The difficulty is that those who call themselves alt right rely for their racist rationalizations upon Darwinian assumptions about human evolution. The conundrum for the liberals is figuring out how to criticize the racism without criticizing the Darwinism which undergirds it.
After explaining who the few dozen adherents of the alt right are, and arguing that it's at most a fringe movement, she goes on to explain its connection to Darwinism:
Alt right figure Frank Hilliard, writing at movement journal Counter-Currents, states that, “The Alternative Right Belongs to the Darwinians”:One of the libels being flung around by the media is that Christians are drawn to the alt right, but this is a witless libel. The ideas of human equality and the imago dei are Christian concepts that preclude any serious Christian from aligning with any supremacist movement, whether white or black. Those concepts form the intellectual springboard for the modern rejection of racism, but, crucially, they're unsupportable given the naturalistic worldview of which Darwinism is one of the chief buttresses. Not only was Darwin himself a white supremacist, but on Darwinian naturalism, there's no moral basis even for saying racism is morally wrong.It’s because, as Darwinians, we think the nation should exist as a gene pool, since we come from a European background, a European gene pool. We think the same argument should apply to other ethnic and racial groups. Thus, we support the Kurds in their demand for a country of their own. We support Israel as a land for the Jews, Japan as a land for the Japanese, Congo for the Congolese, and so on. Each race/ethnic group is like an extended family for the people in it, and this large extended family should have a home of its own.
If that sounds vaguely like different species of animals having different ecological niches, well yes, it’s more or less the same idea.
Moreover, many Christians are one or another sort of creationist, and creationists are going to view any attitude or behavior that finds its justification in Darwinism with intense suspicion. Thus, O'Leary writes:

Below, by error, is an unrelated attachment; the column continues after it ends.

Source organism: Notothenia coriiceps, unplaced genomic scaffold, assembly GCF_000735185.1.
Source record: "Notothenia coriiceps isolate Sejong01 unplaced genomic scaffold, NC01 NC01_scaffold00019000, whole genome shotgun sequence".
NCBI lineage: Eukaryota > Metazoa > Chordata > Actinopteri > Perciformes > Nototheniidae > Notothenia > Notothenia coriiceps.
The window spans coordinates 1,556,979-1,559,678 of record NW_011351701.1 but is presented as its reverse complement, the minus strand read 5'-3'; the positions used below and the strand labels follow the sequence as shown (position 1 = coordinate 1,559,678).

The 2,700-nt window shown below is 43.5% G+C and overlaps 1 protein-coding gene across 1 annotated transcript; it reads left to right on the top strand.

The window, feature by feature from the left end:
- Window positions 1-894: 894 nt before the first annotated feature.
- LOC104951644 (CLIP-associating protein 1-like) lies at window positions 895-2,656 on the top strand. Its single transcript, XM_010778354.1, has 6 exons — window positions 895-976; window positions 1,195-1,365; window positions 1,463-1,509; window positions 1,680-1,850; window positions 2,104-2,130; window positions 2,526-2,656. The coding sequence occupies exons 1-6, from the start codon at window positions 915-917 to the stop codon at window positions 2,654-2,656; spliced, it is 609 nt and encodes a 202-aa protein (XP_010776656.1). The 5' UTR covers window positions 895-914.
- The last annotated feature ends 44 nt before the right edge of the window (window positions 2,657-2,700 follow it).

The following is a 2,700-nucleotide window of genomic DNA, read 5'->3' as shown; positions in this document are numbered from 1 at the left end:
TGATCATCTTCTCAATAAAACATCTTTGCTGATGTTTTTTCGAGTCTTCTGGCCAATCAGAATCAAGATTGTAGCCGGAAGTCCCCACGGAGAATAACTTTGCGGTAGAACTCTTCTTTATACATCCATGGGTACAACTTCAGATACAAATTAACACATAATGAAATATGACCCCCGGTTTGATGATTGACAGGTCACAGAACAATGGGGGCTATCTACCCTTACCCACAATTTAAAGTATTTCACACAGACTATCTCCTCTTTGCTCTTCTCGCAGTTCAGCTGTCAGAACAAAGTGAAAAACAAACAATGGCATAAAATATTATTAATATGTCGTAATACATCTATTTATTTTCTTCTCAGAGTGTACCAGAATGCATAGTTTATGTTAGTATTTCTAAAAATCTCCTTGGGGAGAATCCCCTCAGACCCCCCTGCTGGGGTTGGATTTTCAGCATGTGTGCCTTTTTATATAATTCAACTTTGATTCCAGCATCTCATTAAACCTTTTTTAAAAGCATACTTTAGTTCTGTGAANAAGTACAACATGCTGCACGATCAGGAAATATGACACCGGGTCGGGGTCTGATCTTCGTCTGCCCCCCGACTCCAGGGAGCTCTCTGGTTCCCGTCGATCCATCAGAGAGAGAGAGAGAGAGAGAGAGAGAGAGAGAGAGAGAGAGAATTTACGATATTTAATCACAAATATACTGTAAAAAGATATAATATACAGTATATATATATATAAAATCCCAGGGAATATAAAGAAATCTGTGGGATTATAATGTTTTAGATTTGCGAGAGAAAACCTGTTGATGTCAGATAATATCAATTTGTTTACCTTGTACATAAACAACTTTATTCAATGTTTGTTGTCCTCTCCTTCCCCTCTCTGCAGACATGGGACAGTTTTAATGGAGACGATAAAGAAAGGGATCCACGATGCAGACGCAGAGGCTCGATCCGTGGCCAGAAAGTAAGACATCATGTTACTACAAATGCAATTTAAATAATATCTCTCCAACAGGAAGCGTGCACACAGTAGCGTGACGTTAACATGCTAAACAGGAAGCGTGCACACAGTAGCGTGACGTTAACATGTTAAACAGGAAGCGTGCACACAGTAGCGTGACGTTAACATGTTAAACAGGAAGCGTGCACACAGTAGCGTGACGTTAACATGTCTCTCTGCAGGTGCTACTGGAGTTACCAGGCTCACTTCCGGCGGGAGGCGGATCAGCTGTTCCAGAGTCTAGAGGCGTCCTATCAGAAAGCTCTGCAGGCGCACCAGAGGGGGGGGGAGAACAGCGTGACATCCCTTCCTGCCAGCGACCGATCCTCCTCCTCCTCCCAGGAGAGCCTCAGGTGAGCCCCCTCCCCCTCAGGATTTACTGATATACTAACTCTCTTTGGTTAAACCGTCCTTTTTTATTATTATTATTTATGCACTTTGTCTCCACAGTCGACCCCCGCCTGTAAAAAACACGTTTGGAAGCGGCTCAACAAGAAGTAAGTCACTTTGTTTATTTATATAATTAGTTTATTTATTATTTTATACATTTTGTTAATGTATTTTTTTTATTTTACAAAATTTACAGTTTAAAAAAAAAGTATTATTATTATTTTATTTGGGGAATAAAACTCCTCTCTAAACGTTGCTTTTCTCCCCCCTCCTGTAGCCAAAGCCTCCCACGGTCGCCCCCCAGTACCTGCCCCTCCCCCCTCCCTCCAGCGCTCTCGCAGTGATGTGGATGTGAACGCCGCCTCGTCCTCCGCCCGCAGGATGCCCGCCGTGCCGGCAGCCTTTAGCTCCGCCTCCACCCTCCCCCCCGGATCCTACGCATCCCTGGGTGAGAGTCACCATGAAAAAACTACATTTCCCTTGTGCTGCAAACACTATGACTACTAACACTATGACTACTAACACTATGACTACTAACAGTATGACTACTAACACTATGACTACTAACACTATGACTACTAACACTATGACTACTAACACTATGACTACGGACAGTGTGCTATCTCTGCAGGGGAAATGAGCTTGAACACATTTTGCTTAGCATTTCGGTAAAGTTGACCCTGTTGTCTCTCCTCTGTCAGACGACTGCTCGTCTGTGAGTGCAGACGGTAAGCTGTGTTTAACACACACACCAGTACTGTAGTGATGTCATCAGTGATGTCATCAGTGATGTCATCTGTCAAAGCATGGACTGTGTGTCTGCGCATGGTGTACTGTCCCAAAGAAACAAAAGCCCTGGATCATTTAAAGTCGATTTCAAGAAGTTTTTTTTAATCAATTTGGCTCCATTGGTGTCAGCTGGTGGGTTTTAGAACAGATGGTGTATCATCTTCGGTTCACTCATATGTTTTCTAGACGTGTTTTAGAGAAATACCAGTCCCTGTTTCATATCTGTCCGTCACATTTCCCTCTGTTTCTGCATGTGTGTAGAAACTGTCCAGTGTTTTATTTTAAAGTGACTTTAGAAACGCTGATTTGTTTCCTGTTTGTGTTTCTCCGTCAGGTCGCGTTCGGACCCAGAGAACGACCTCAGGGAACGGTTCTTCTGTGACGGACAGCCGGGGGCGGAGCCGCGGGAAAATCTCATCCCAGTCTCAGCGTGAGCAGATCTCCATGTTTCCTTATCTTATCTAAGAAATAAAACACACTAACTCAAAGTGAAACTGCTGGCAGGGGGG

Clearly, few American Christians — or middle Americans generally — identify with the alt right. But mainstream media suspect they do. Coming to terms with defeat [in the past election], they will continue to react by lumping creationist Christians who oppose mandatory unisex washrooms with Darwinian racists as an "alt right" menace.Darwinists have long argued vehemently that it's a perversion of their theory to attach racist implications to it, yet Darwin himself was clearly a racist. He wrote this in the Descent of Man in 1874:
[So] how should we respond to the use of the term “alt right” in a way that implies that all social conservatives (or suspected Trump voters) are racists? We might begin by asking what, exactly, the speaker understands the term to mean. If it is used as the alt right proponents themselves use it, then anyone who is not committed to Darwinian survival of the fittest cannot be alt right. For example, no creationist of any kind could be alt right.
At some future period, not very distant as measured by centuries, the civilised races of man will almost certainly exterminate, and replace, the savage races throughout the world. At the same time the anthropomorphous apes, as Professor Schaaffhausen has remarked will no doubt be exterminated. The break between man and his nearest allies will then be wider, for it will intervene between man in a more civilised state, as we may hope, even than the Caucasian, and some ape as low as a baboon, instead of as now between the negro or Australian [aborigine] and the gorilla. (p.178)If the alt right is comprised of people who wish to take Darwin to his logical conclusion to justify their racism, how do his philosophical acolytes in the media criticize them without criticizing Darwin and Darwinism? It's an awkward position they find themselves in to be sure.